Monday, August 4, 2008

Shhhh! Quiet Learner at Work

Have you ever spent a week or even a month with a group of students/residents and when it comes time to complete their evaluations you are not at all sure of what they know or don't know. Sure they show up on time and complete their work, but whenever you try to engage them in discussion to see if they really understand, the most you get for your trouble is a short response. You perceive no interest, no passion... It is frustrating!!!!

The dilemma of the "quiet student"!

I've often wondered "Who's problem is it anyway?" Maybe it is just me? The more reflective quiet student or resident seems fairly content handling their learning. Or do we do them a disservice by not challenging them?

How do you all handle "quiet students?" Has anyone found a way of engaging these reluctant participants and getting a good sense of their knowledge and understanding?

Please "comment" if you have an idea.


Anonymous said...

I like to try to engage quiet learners in two ways. One is to assign the quiet learner a specific question or task and to have them report their answer back the next time the we meet. Another tactic is to use "Think-Pair-Share" if the group is large and there is time to break-out in smaller groups. "Think-Pair-Share" allows everyone a chance to participate, even if it's just with one other person.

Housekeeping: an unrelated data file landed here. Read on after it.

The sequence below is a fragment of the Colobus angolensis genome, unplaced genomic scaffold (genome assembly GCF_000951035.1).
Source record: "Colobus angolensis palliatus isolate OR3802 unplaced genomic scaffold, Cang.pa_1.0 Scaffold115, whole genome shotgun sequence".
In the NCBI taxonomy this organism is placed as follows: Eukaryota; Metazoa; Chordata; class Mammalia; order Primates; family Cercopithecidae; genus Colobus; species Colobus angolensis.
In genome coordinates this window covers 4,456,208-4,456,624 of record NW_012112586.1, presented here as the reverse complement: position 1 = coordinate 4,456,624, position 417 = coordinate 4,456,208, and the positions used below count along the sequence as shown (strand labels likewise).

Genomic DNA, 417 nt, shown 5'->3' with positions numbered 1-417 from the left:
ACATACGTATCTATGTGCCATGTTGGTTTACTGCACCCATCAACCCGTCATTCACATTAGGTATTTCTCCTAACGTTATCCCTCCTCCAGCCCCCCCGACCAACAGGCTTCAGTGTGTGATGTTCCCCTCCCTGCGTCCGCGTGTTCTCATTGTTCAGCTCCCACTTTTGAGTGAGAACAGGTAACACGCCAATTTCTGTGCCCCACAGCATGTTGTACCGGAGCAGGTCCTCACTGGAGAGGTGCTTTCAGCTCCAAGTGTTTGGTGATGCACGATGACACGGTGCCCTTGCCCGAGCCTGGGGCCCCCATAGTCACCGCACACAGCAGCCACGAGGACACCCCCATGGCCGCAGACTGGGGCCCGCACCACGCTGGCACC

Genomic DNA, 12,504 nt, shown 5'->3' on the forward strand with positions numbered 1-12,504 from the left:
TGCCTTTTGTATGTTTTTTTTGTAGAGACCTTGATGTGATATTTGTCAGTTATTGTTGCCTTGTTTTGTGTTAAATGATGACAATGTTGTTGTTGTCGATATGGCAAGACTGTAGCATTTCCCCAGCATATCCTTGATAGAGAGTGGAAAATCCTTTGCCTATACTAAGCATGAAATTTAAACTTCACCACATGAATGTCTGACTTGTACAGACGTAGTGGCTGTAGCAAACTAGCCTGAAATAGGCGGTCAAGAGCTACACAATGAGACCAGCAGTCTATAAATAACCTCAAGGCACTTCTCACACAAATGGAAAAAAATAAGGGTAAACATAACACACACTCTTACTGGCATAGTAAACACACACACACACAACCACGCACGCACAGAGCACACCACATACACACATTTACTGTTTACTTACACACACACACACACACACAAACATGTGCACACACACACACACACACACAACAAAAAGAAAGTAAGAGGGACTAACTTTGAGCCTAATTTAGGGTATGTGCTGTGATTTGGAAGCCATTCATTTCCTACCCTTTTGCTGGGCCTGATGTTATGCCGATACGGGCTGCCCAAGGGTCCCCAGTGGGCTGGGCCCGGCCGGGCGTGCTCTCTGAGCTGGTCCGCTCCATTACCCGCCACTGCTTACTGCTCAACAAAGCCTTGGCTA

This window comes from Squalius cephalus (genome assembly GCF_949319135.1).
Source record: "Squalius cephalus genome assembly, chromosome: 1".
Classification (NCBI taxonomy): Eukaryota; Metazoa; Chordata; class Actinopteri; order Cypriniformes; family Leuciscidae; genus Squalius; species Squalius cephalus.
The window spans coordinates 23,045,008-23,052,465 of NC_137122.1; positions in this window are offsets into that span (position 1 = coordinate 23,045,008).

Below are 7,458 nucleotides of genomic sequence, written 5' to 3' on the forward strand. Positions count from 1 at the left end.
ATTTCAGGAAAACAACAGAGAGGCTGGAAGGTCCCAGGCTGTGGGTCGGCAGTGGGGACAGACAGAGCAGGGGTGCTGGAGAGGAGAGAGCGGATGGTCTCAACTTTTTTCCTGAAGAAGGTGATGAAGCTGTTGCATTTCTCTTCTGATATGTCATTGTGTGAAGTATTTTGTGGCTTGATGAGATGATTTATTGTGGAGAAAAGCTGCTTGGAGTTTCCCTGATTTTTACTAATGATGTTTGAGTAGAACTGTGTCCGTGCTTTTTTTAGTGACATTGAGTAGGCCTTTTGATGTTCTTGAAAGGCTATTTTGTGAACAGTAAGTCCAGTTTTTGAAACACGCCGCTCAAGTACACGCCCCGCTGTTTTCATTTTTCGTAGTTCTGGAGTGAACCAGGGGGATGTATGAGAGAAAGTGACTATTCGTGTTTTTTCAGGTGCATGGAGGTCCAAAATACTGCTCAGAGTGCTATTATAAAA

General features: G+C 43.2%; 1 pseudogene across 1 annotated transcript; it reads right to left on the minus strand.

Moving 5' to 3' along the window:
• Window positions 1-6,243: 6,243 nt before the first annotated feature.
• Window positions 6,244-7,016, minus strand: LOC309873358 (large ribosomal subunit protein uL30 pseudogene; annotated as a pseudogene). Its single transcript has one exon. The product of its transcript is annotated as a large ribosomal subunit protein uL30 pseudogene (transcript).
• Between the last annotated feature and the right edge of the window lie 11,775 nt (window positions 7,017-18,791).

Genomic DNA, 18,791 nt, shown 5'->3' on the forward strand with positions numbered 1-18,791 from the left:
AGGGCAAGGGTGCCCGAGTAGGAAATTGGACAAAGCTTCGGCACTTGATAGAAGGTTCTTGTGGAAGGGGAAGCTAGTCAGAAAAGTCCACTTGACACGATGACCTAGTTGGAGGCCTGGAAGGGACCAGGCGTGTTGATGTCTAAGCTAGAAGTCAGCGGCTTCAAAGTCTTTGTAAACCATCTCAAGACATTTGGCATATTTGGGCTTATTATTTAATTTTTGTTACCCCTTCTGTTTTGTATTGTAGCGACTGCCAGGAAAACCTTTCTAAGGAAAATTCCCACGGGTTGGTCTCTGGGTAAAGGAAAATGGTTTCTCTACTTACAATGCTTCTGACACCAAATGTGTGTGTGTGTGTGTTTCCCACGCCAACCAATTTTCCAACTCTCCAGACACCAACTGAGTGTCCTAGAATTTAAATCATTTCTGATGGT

Anonymous said...

Try making them the "teacher". Ask them what they would say to offer themselves guidance. This is part of the "ask-tell-ask" technique, but you can go even farther with role-playing if it brings their needs to the surface.

Donald Ford, MD

Anonymous said...

I often wait and see if the quiet student makes observations re cases to peers and then join into discussion to expand the dialogue. Towards the end of the first week of a rotation I would invite most students but particularly the quiet ones to discuss their goals for rotation individually and look for a special interest they may have and direct them to papers so they can briefly present on rounds and be "the expert" for the day. Kathy Quinn, MD

Christine said...

I was one of those active "talker" learners and I still learn best when I'm thinking out loud with other learners and a teacher, but I bet someone who is reading this is or was one of the "quiet students" Should we challenge or just leave you alone?

Neil Mehta said...

Still waters often run deep. I feel if we are evaluating a person, it is our duty to do that job right. A mid rotation sit down one-on-one session with each person on the team can be extremely revealing and essential.

In some cultures it may be considered impolite to speak up unless specifically asked.
Organizing rounds and learning activities to make sure each person gets an opportunity to participate can help.

Group dynamics can be very interesting. Presence of a very vocal person in the group may make the others less likely to contribute unless we set the expectation early on that every one will have to contribute/participate.

Anonymous said...